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Found in Collection blog

Follow our new weekly bloHans-Christian-Andersen-The-Tallow-Candle-Manuscript-Found-2012g! Found in Collection highlights the interesting stories behind some unique artifacts in the historical societies holdings.

The Kenilworth Historical Society is dedicated to preserving the materials that document the people, events, and organizations of the small North Shore village. During my time as curator at the Society I’ve found a variety of fascinating and peculiar artifacts that tell the story of Kenilworth. We’ve recently begun an inventory of the entire collection, which has uncovered a plethora of interesting artifacts. I hope you find these museum relics as intriguing as I do.

I was inspired to write this blog one afternoon as I was combing though a box I found in our collection room. In a single box I found a prescription bottle of prohibition era whiskey, a death mask, a piece of the White House and much more. It’s no secret that the vast majority of museums’ collections never see the light of day. For example, The Field Museum in Chicago only has 1% of it’s collection on display at any given time. Museums just don’t have the gallery area (or budget) to display all the wonderful things we have. This project will shed light on the hidden treasures in our collection while exploring the captivating history behind them.



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2016 Illinois Association of Museum Awards

This summer the Illinois Association of Museums conferred two Awards of Merit to the Kenilworth Historical Society. Our exhibit Focus on Violet Wyld and our annual Joseph Sears School Educational Program were recognized. Both honors were presented at the awards luncheon during the association’s annual conference on Thursday, September 29th in Oak Park. Directors and staff accepted the awards on behalf of the historical society. img_0956

Our exhibit Focus on Violet Wyld features dozens of her photographs and multiple original artifacts. Violet photographed countless homes and families in Kenilworth during the 1940s through the 70s. Stop by the historical society to see if your family is highlighted in the exhibit. Our annual Sears School program, now conducted in May, introduces 2nd graders to the fascinating past of their village. The program includes a field trip to the historical society where the children participate in a presentation about the village’s history and learn about the different functions of the museum. A historical trolley tour around the village, guided by historical society volunteers is the program’s first activity.  Thank you to all the volunteers who worked on these two projects, we hope you continue your service in the future.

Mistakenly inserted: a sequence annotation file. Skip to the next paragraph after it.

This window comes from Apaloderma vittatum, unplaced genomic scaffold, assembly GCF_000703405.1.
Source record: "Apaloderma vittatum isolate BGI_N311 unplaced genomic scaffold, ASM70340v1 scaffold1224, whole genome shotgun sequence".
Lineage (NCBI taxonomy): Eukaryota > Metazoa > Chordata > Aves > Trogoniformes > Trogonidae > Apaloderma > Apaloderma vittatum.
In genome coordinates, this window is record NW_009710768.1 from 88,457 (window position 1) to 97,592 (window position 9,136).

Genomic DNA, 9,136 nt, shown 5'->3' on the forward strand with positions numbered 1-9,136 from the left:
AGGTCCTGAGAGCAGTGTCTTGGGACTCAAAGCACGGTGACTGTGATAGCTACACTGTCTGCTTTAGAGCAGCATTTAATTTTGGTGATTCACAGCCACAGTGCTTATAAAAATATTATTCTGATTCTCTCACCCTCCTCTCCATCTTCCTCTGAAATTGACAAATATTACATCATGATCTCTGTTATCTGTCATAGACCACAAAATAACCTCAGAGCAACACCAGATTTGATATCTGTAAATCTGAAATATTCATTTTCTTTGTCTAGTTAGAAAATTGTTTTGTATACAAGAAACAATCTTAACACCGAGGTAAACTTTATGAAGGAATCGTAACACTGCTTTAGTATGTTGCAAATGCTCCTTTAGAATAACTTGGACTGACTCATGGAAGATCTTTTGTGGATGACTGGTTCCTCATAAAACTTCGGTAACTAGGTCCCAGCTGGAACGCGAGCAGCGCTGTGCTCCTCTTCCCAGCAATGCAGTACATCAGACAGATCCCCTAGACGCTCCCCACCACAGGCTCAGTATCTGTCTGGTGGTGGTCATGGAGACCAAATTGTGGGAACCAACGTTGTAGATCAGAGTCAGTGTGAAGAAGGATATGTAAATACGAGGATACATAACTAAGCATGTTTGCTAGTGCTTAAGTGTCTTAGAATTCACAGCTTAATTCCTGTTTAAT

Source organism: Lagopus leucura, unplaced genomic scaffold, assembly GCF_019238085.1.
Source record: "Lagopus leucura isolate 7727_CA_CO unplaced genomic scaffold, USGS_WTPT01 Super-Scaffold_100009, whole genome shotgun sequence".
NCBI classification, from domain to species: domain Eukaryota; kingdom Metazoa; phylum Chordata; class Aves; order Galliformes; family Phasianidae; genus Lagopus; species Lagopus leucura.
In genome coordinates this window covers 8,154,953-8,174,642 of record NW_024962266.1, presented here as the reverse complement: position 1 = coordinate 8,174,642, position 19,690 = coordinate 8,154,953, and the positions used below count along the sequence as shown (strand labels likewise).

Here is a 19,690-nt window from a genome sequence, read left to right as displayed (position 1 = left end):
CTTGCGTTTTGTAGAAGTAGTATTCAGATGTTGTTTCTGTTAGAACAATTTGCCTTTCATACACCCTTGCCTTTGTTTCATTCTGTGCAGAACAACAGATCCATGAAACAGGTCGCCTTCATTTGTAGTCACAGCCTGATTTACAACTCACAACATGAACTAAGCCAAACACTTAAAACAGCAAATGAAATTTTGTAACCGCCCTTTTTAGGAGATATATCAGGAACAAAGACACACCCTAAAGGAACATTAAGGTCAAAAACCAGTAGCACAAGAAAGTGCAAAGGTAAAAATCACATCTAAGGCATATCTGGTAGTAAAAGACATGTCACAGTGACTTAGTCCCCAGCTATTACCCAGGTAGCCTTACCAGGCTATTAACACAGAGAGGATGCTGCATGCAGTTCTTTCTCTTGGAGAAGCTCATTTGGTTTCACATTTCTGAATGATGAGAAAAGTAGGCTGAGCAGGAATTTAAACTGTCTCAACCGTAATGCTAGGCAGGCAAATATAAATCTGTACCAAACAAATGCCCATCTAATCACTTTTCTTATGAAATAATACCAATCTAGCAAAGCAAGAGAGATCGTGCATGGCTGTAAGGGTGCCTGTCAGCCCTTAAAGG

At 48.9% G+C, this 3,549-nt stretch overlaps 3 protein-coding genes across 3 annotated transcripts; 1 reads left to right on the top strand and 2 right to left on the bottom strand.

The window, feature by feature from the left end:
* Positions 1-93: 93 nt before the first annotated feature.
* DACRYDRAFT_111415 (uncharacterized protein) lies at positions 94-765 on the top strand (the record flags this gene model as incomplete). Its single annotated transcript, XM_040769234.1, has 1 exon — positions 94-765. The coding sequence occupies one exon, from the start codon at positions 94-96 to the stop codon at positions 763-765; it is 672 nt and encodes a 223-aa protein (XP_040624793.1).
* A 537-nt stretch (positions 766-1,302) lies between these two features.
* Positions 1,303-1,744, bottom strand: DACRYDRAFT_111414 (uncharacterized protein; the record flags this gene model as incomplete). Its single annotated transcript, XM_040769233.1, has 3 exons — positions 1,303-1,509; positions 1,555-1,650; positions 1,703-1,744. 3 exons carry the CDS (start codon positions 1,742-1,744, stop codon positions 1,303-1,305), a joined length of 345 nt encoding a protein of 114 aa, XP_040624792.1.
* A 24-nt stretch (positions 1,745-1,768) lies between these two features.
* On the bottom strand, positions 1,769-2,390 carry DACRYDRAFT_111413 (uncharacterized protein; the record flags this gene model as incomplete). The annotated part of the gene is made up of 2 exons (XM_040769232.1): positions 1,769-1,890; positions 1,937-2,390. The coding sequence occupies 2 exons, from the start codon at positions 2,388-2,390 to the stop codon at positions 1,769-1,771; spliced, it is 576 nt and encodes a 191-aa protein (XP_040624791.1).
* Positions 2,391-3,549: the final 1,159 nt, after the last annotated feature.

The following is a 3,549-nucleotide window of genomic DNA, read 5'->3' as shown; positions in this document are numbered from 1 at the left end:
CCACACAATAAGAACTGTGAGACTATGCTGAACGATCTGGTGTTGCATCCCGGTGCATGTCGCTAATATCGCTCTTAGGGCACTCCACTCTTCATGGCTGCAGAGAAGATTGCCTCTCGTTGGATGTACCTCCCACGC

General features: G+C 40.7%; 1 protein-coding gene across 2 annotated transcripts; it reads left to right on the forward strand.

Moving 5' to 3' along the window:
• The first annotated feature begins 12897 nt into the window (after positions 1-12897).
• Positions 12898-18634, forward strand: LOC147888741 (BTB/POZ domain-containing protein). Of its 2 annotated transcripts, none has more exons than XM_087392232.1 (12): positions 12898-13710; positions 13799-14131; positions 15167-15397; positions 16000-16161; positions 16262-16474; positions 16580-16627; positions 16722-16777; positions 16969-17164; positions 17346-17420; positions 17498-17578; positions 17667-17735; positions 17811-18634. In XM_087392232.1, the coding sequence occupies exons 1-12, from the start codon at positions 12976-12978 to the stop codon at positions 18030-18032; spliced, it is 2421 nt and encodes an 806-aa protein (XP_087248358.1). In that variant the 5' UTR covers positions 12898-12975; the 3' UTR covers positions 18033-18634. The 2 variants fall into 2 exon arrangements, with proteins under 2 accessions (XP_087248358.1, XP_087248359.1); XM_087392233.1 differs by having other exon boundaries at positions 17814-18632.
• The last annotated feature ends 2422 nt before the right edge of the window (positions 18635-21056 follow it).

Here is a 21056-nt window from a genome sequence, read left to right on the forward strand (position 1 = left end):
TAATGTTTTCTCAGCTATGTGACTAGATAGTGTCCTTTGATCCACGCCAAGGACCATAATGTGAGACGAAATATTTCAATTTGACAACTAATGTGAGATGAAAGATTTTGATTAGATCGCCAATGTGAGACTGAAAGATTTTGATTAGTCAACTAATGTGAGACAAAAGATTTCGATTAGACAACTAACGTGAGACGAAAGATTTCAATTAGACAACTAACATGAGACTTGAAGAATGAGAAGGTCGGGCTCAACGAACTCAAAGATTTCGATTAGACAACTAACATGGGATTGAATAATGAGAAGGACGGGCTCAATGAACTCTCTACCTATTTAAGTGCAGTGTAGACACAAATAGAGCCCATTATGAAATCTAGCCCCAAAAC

wyld-award school

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Kenilworth - The suburban Ideal

A vision of a country home with the conveniences of the city prompted Joseph Sears to move his family from Chicago’s Prairie Avenue to the undeveloped woodland north of the city on the shores of Lake Michigan.  The story of the realization of that vision and the founding of his ideal village – Kenilworth – is told in the Kenilworth Historical Society’s new film.

Written and produced by award-winning filmmaker John Newcombe, Kenilworth: The Suburban Ideal is an authentic historical account of the early village, detailing Joseph Sears’ vision for creating his idyllic community.  The film includes many recollections from early residents, including excerpts from the extensive hand-written diaries of Joseph Sears’ daughter, Dorothy.


“As an early planned suburban community, Kenilworth has a particularly interesting history,” recounts KHS past-president Tim Miller who chaired the KHS film committee. The project was first initiated in the fall of 2014 when the KHS board approved the funding to develop a script for the proposed film. Subsequently, acclaimed filmmaker and Winnetka native John Newcombe was selected to script and produce the film.  “John spent 6 months creating the script.  He immersed himself in the history of the village, studying mass amounts of historical documents, reviewing chronicles, and completely internalizing Joseph Sears’ rationale for why and how he developed the village,” explained Miller. “John then spent the next 12 months bringing the script to life through the production of the film.”